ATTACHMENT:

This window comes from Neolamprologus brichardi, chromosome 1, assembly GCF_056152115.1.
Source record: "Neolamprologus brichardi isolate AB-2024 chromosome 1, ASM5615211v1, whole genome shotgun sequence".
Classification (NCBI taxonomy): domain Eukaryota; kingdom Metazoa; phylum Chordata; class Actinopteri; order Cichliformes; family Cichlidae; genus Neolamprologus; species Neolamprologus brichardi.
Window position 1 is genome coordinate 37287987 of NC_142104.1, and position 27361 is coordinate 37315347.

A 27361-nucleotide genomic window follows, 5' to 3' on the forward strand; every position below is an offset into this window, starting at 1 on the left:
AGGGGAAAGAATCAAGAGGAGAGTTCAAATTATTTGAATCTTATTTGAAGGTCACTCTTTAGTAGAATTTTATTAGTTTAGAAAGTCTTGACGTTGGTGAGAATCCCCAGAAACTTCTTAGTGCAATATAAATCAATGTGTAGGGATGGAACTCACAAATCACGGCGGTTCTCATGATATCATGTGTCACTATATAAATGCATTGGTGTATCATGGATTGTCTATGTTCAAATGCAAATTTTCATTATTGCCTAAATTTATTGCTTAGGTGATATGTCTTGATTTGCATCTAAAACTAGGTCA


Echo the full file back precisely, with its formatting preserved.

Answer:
This window comes from Neolamprologus brichardi, chromosome 1, assembly GCF_056152115.1.
Source record: "Neolamprologus brichardi isolate AB-2024 chromosome 1, ASM5615211v1, whole genome shotgun sequence".
Classification (NCBI taxonomy): domain Eukaryota; kingdom Metazoa; phylum Chordata; class Actinopteri; order Cichliformes; family Cichlidae; genus Neolamprologus; species Neolamprologus brichardi.
Window position 1 is genome coordinate 37287987 of NC_142104.1, and position 27361 is coordinate 37315347.

A 27361-nucleotide genomic window follows, 5' to 3' on the forward strand; every position below is an offset into this window, starting at 1 on the left:
AGGGGAAAGAATCAAGAGGAGAGTTCAAATTATTTGAATCTTATTTGAAGGTCACTCTTTAGTAGAATTTTATTAGTTTAGAAAGTCTTGACGTTGGTGAGAATCCCCAGAAACTTCTTAGTGCAATATAAATCAATGTGTAGGGATGGAACTCACAAATCACGGCGGTTCTCATGATATCATGTGTCACTATATAAATGCATTGGTGTATCATGGATTGTCTATGTTCAAATGCAAATTTTCATTATTGCCTAAATTTATTGCTTAGGTGATATGTCTTGATTTGCATCTAAAACTAGGTCA